ACT Primary schools FEAST on the future of cooking

A new generation of home cooks ARE skilling up at primary schools across the ACT, honing their kitchen techniques to create delicious, healthy meals from food that might otherwise be wasted. OzHarvest’s curriculum-aligned education program FEAST (Food Education and Sustainability Training), is now being rolled out in primary schools across the ACT.

OzHarvest ACT State Manager, Belinda Barnier, said FEAST was developed after identifying an opportunity in the curriculum for a sustainability program that addressed food waste and healthy eating. “I was lucky to see FEAST in action, it’s designed to be fun, engaging and filled with good food! It’s fantastic to see schools in Canberra registering for the program, which is already in 400 schools across Australia. Teachers like the real-world problem solving and kids absolutely love the hands-on cooking and creativity involved!”

“Nine ACT schools have already started their FEAST programs and received the resources free of charge. We hope many more ACT primary schools will take advantage of this funding offer and come on board!,” said Belinda.
At St Joseph’s Primary School in O’Connor, teacher and Sustainability Co-ordinator Ryan McGee plans to run FEAST annually following the enthusiastic response from the Year 5 and 6 students who took part in the program in Term 2 this year.

“The students loved the experience,” said Mrs McGee. “We did the lessons on Fridays, and they would hound me all week about what we were cooking next. They were excited about bananas going off because they knew it was an opportunity to create something delicious. And were thrilled and proud with the completion of their recipes and expressed a profound sense of ownership and completion.”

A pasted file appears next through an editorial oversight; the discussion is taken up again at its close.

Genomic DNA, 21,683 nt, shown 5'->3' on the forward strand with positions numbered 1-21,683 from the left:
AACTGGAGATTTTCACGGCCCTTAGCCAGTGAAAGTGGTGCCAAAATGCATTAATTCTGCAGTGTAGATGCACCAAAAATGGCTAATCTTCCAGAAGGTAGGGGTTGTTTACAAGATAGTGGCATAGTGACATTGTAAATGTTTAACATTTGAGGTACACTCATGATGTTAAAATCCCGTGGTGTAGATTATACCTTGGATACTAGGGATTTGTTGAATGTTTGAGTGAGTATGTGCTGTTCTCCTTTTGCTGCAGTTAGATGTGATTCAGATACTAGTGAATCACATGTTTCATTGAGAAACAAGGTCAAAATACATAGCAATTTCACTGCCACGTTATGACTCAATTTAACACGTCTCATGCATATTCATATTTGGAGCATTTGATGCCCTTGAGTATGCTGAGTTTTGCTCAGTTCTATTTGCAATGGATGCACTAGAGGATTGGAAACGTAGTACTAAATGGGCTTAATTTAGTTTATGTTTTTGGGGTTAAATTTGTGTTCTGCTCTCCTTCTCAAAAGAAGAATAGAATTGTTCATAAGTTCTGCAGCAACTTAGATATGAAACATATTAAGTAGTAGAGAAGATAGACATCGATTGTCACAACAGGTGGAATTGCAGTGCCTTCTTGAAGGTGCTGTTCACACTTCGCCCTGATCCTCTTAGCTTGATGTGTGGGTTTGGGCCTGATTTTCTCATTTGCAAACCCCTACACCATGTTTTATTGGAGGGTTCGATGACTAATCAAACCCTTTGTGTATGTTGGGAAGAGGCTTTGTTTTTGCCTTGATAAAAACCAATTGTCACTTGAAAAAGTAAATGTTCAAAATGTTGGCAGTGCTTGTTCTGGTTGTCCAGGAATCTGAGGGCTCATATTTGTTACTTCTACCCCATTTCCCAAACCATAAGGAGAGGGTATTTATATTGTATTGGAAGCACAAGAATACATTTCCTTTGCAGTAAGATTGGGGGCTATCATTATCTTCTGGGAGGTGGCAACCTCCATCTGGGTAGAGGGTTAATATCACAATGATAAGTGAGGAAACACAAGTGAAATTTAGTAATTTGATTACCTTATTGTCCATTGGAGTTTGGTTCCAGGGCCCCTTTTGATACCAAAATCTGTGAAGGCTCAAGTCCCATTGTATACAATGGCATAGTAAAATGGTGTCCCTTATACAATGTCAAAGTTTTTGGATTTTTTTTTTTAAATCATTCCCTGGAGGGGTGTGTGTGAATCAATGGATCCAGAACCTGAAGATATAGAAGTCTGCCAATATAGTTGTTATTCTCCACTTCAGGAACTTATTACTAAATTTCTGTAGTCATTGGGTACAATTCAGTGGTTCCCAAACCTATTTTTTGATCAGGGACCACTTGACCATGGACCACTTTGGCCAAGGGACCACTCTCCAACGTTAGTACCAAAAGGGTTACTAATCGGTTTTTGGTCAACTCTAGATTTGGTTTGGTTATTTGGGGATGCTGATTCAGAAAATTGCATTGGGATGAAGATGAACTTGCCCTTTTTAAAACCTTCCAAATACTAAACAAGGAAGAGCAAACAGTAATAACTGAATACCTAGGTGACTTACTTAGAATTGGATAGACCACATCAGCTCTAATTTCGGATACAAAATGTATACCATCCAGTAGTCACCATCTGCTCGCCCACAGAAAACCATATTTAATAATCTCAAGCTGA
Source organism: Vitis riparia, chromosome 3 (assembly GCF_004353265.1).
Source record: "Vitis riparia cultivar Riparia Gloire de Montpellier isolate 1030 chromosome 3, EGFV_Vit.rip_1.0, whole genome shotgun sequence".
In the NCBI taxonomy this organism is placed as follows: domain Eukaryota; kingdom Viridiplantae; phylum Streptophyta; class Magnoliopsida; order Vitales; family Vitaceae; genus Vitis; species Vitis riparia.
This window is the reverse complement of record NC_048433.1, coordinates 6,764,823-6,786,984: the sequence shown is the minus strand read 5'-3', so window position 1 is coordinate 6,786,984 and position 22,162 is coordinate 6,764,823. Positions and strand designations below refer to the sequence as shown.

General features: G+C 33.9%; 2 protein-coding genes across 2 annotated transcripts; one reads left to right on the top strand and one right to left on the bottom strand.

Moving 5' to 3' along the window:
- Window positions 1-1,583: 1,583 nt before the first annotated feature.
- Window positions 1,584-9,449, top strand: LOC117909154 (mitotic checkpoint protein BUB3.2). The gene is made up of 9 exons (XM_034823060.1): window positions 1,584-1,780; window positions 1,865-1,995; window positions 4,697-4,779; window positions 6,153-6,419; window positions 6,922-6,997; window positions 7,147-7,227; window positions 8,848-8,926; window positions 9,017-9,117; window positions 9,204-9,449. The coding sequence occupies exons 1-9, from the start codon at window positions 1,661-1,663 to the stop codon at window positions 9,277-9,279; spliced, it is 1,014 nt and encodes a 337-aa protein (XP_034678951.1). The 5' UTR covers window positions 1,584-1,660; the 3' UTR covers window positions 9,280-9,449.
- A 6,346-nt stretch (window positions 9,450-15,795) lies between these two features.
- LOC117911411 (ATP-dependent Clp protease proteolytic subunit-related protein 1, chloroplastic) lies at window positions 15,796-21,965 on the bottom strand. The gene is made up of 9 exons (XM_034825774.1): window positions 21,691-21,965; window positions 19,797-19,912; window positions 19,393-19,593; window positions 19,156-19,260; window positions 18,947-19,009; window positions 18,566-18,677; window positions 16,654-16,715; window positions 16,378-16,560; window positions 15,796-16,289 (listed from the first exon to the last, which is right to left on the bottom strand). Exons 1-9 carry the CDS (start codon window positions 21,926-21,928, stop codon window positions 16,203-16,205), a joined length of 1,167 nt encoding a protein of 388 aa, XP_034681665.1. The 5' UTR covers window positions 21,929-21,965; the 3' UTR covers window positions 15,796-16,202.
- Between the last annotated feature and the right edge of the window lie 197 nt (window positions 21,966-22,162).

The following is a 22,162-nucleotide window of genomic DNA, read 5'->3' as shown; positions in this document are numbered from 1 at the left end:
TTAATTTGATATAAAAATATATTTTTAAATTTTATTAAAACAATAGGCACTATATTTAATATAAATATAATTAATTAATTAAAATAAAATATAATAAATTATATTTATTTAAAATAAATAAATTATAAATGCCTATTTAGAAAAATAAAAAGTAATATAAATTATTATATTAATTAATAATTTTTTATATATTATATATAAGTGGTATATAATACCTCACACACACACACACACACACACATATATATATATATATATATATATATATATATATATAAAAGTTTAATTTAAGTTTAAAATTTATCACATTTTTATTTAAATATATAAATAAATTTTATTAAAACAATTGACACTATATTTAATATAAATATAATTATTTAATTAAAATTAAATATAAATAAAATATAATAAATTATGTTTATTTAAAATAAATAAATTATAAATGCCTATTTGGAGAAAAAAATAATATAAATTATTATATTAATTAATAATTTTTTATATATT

Mrs McGee was impressed that so many children became salad enthusiasts. “The healthiest meals were my most requested recipe printouts,” she said. “How rewarding to see students ask for extra capsicum or herbs!”

Over time the children’s behaviour at home shifted from simply identifying food waste to working out how to use what they had. They came up with ideas such as making a tart with lemons from their garden and cooking pikelets using brown bananas.

“I have taught for 15 years and this was the biggest parent response I have ever witnessed,” said Mrs McGee. “The parents were thrilled with their children’s ability to identify healthy habits, eliminate food waste in the home, and demonstrate new cooking skills. I have never received such positive feedback!”

The FEAST finale is the creation of the ‘School Cookbook’. Produced and written by the students, it showcases their recipes and all they have learned. Some schools host a cookbook launch so the children can share their new knowledge.
“Food waste was a big issue on my radar but it wasn’t until the FEAST program that I really understood how problematic it is,” said Mrs McGee. “For students the key takeaway was that food waste is a huge problem, and we have the power to combat it.”

The rollout of FEAST in the ACT is supported by a private philanthropic foundation and the John James Foundation, which provide funding assistance to primary schools to run the program. Schools only need to buy the groceries and FEAST will provide the rest: a FEAST curriculum package with access to an online teacher and student portal including toolkits, recipes and a suite of resources, a kitchen kit and electric fry pans, and ongoing support from the FEAST team. OzHarvest offers teachers a professional program delivery training course endorsed by the ACT Government, Teacher Quality Institute (TQI).

ACT schools should register now to ensure the FEAST program can be delivered at a time to suit their teaching program.
Visit ozharvest.org/feast